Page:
There are 6 17mm bolts/nuts holding the guibo on. The easiest approach is to remove the 3 holding the driveshaft to the guibo first. You will need a 17mm box wrench to get the nut on the transmission side, and possibly a 17mm socket to prevent the bolt from turning. I was able to hold it with my finders while I loosened it with the wrench. Now for the tedious part. To get at the unreachable ones, slide the transmission brace back in & under it to support it. Use the jack to raise a rear wheel(s) & rotate them to reposition the bolts. Remember, turn off the e-brake & put it in neutral to rotate, & vice-versa when going back under.
NOTE: If you have 2 floor jacks, then you can leave one under the tranny while raising the wheels. Re-inserting the brace is only necessary if you have 1 jack to work with.
Behind the center support bearing there is a very large collar nut on the driveshaft holding the 2 pieces tightly together. Unless you have like a 25mm wrench (do not know the actual size, but it is BIG), you will need some channel-locks (large adjustable pliers) to get it loosened. Once it is broken free, it can be undone by hand. Unscrew it & slide it forward to be sure it is not caught on anything. Here is where it takes some elbow grease. Remove the 2 13mm bolts holding the support bearing. The whole shaft should be wiggling around now, but not off. There is a small shaft on the front end of the driveshaft (maybe 12mm diameter, a good 40-50mm" long) that sticks into the transmission's output flange. You will need to wiggle & push/pull the front portion of the driveshaft backwards. This will slide the splined end of the front half into the rear half, shortening it. Eventually you will be able to get it off of the transmission with enough pushing & finagling. Before removing it, be sure to mark the relationship of the 2 halves. There are 12 or more possible ways to put the two halves back together, and only ONE proper one. The two halves were balanced together as a unit, and if improperly aligned, will be a very noisy, expensive nightmare. Mark their relation WELL. Not all had the relationship marked from the factory, so do it yourself just in case. Then just pull it out. Be careful not to drop it or ding it. Whether it is reusable or not, such things can really mess one up.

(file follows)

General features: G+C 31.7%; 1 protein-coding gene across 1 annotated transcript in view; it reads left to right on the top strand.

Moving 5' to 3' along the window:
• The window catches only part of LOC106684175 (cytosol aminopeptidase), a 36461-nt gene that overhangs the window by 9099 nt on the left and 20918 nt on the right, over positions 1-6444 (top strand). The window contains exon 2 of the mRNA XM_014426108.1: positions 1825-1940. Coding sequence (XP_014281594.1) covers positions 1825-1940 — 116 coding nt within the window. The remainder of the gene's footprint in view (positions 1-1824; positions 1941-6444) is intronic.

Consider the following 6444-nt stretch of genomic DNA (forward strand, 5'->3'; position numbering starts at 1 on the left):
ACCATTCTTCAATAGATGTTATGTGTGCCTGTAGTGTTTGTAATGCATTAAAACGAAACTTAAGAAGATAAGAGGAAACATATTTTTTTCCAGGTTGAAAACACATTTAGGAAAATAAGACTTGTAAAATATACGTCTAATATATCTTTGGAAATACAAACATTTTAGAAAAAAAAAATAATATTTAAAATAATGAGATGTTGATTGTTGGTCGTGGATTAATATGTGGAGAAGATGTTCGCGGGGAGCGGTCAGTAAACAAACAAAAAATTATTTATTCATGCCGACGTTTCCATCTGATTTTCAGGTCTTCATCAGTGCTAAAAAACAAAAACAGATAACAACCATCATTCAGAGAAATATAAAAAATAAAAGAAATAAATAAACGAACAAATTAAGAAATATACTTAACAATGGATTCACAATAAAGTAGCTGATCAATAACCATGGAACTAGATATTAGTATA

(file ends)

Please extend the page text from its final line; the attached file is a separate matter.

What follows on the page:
Remove the guibo if it is being replaced. Luckily, all you have to do is pop it into neutral to rotate it since it is no longer connected to the wheels. Just be sure to put it in 1st gear. This will minimize the amount everything turns when wrenching, and believe me, those bolts take some brute force to get loose. A rubber mallet is a good tool to use with the wrench to get them loose. If you have an impact gun, use it. Look into replacing the nuts/bolts if you want, impact guns can cause damage to bolts.
Removing the CSB can be a little tricky. There is a dust cover that you will need to pry off, and under that is a large lock-ring. Some needle-nose pliers and a small flat-blade screwdriver should be sufficient to remove it, and from there the CSB can be removed from the driveshaft.
Do what you want with the driveshaft, and put it (or a replacement) in. Read this backwards & that is a job well done. Wash up, crack a beer, and be glad it is over. Writing this made me tired, and I did it off the top of my head!
Conclusions & Results
This is a relatively straightforward procedure, and should improve the drivability of the car if the CSB or guibo was worn out. The CSB can be had for ~$50 online, and the guibo for ~$35.
DISCLAIMER: I take no responsibility (and thus I cannot be held responsible) for damages and/or injuries caused by attempting the procedures outlined on this site. The information provided is to be used at the reader's discretion and all necessary safety precautions requiring emplacement (mentioned or not) are the responsibility of the reader.